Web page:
City Karlovy Vary
Karlovy Vary or Carlsbad (Czech pronunciation: [ˈkarlovɪ ˈvarɪ] ( listen); German: Karlsbad) is a spa townsituated in western Bohemia, Czech Republic, on the confluence of the rivers Ohře and Teplá, approximately 130 km (81 mi) west of Prague (Praha). It is named after Charles IV, Holy Roman Emperor and King of Bohemia, who founded the city in 1370. It is historically famous for its hot springs (13 main springs, about 300 smaller springs, and the warm-water Teplá River). It is the most visited spa town in the Czech Republic. An ancient late Bronze Age fortified settlement was found in Drahovice. A Slavic settlement on the site of Karlovy Vary is documented by findings in Tašovice and Sedlec. People lived in close proximity to the site as far back as the 13th century and they must have been aware of the curative effects of thermal springs.
Around 1350, Charles IV, Holy Roman Emperor organized an expedition into the forests surrounding modern-day Karlovy Vary during a stay in Loket. On the site of a spring, he established a spa called the Horké Lázně u Lokte (Hot Spas at Loket). The location was subsequently named Carlsbad in German after the emperor, who extolled the healing powers of the hot springs, at least according to legend. Charles IV granted the town privileges on 14 August 1370. Earlier settlements can also be found on the outskirts of today's town.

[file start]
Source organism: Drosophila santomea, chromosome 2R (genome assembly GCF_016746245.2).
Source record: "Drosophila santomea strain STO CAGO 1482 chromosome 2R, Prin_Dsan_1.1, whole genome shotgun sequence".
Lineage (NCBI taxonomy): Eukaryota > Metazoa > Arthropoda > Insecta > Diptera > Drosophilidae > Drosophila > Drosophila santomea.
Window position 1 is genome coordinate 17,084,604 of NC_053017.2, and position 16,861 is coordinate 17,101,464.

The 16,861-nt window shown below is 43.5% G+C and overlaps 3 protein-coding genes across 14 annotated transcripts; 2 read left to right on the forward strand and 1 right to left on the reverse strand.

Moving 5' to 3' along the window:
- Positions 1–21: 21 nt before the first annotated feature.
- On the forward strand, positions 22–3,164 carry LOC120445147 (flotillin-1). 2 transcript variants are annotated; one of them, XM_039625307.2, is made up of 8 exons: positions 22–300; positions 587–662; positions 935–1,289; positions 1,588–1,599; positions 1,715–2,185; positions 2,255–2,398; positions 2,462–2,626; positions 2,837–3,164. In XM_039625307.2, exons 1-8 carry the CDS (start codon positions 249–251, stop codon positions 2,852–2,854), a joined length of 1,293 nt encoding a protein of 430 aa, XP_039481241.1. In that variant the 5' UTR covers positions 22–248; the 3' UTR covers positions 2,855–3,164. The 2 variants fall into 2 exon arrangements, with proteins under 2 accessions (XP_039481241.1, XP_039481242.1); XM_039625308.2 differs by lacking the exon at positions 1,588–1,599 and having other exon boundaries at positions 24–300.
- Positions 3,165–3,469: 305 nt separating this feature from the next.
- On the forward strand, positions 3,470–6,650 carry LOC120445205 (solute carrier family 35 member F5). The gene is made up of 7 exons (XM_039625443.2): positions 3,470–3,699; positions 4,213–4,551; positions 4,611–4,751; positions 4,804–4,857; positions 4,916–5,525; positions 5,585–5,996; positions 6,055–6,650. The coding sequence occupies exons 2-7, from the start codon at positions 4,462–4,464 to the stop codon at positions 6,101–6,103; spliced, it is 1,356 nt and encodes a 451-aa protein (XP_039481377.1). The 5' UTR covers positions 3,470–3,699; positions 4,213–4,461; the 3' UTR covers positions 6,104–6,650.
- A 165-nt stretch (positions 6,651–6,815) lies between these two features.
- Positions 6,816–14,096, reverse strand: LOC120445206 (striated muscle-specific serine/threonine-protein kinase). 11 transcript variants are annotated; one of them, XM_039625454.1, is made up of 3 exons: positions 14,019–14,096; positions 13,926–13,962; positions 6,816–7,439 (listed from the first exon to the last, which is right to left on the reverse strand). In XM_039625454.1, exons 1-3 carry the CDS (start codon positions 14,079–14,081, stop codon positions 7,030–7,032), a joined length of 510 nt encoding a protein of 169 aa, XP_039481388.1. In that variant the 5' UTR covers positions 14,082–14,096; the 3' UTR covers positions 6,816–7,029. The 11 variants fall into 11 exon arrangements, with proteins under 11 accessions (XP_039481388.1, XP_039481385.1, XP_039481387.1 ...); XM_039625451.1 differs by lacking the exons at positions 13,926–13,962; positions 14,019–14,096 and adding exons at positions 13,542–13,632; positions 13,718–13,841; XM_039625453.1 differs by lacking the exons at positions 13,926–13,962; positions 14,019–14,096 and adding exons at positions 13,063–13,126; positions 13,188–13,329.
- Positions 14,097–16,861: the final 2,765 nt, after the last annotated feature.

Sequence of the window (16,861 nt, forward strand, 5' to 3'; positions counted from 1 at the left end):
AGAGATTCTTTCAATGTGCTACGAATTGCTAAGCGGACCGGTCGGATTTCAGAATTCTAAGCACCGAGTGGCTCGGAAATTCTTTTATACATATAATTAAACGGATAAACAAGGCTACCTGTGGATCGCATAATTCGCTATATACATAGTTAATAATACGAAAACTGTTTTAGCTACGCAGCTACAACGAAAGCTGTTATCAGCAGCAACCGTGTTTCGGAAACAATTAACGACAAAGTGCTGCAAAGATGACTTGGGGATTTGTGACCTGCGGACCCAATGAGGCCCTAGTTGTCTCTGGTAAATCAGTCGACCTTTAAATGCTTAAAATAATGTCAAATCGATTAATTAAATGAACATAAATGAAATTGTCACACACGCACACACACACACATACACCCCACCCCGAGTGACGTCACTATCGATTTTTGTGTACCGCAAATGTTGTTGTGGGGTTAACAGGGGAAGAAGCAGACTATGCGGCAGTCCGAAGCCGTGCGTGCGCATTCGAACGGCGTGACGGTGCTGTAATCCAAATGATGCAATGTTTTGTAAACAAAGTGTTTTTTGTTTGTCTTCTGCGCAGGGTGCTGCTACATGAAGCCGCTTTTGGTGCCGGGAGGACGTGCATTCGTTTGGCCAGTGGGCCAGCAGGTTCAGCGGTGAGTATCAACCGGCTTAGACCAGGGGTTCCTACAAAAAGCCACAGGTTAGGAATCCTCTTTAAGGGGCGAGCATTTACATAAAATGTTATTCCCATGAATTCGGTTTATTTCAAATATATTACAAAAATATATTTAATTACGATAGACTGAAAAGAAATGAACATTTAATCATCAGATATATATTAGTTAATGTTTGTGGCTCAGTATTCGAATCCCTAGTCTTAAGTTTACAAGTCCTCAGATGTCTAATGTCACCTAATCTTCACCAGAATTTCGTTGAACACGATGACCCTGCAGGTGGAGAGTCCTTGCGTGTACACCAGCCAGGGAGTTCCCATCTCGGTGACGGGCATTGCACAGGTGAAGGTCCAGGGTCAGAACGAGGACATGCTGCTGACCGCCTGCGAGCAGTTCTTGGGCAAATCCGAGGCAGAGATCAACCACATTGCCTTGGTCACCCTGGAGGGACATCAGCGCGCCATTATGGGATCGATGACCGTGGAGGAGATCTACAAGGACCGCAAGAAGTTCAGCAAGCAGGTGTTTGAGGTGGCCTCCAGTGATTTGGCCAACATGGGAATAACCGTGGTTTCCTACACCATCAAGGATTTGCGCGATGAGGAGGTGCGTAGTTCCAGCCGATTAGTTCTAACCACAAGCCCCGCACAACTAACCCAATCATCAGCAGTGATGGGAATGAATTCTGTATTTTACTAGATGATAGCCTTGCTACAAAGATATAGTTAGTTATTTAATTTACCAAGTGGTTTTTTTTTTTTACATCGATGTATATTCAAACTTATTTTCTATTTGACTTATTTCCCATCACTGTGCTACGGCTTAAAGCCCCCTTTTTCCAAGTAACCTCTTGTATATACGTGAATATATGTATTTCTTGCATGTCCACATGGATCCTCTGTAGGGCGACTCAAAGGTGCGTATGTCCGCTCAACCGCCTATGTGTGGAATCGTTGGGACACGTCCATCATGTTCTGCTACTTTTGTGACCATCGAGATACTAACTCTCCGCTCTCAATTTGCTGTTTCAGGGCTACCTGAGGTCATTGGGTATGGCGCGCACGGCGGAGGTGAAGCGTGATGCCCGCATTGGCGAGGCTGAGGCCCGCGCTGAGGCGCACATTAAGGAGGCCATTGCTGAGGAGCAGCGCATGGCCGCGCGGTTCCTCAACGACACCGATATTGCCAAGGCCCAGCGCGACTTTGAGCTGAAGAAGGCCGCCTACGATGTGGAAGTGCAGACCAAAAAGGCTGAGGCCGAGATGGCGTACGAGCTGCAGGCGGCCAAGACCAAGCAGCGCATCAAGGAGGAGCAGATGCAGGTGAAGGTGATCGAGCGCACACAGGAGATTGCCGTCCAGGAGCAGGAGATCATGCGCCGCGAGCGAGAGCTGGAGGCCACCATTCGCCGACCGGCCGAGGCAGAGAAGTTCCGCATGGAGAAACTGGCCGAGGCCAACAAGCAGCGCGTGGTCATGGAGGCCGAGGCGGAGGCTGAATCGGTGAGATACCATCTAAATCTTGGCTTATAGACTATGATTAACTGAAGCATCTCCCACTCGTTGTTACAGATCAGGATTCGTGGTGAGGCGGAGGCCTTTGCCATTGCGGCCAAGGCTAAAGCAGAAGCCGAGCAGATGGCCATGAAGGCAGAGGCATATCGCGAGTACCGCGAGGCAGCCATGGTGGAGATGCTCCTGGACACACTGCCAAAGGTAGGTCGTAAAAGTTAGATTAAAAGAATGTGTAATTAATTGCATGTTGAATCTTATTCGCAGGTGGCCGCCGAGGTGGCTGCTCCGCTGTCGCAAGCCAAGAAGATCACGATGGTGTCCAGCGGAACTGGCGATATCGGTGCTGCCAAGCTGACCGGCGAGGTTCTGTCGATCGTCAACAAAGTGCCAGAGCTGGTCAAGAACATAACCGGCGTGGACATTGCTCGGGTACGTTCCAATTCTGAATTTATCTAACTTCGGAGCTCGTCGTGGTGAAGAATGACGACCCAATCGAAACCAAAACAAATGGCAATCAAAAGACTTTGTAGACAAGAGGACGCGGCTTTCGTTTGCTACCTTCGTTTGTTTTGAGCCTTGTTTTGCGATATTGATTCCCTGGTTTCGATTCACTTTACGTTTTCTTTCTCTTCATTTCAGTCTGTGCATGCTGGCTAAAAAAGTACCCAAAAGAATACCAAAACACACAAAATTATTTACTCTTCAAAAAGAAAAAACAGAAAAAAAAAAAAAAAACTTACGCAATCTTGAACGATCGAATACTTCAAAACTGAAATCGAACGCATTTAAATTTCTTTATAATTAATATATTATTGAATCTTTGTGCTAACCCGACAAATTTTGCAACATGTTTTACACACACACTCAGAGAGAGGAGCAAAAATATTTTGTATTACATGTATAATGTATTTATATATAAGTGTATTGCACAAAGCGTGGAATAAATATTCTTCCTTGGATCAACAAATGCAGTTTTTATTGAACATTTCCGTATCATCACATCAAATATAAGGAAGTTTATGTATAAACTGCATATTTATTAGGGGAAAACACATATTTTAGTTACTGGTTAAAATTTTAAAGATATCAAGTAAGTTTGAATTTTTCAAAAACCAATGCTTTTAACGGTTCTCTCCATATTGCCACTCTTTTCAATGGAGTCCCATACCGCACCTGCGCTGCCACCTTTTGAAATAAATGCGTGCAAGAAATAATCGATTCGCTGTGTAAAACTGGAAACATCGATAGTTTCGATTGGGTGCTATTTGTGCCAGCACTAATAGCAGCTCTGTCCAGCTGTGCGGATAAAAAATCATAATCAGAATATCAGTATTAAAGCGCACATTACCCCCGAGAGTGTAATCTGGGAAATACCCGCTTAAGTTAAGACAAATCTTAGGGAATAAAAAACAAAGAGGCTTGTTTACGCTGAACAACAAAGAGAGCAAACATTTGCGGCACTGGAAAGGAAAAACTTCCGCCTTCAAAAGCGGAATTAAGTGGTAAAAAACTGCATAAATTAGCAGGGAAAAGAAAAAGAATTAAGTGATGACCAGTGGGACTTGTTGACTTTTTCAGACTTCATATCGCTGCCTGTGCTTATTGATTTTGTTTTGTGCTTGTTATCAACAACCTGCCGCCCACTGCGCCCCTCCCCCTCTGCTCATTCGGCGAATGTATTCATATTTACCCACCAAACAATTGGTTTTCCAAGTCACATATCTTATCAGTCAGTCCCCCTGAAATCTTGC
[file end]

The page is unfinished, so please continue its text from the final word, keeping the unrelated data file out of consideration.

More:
An important political event took place in the town in 1819, with the issuing of the Carlsbad Decrees following a conference there. Initiated by the Austrian Minister of State Klemens von Metternich, the decrees were intended to implement anti-liberal censorship within the German Confederation. Due to publications produced by physicians such as David Becher and Josef von Löschner, the town developed into a famous spa resort in the 19th century and was visited by many members of European aristocracy as well as celebrities from many fields of endeavour. It became even more popular after railwaylines were completed from Prague to Cheb in 1870.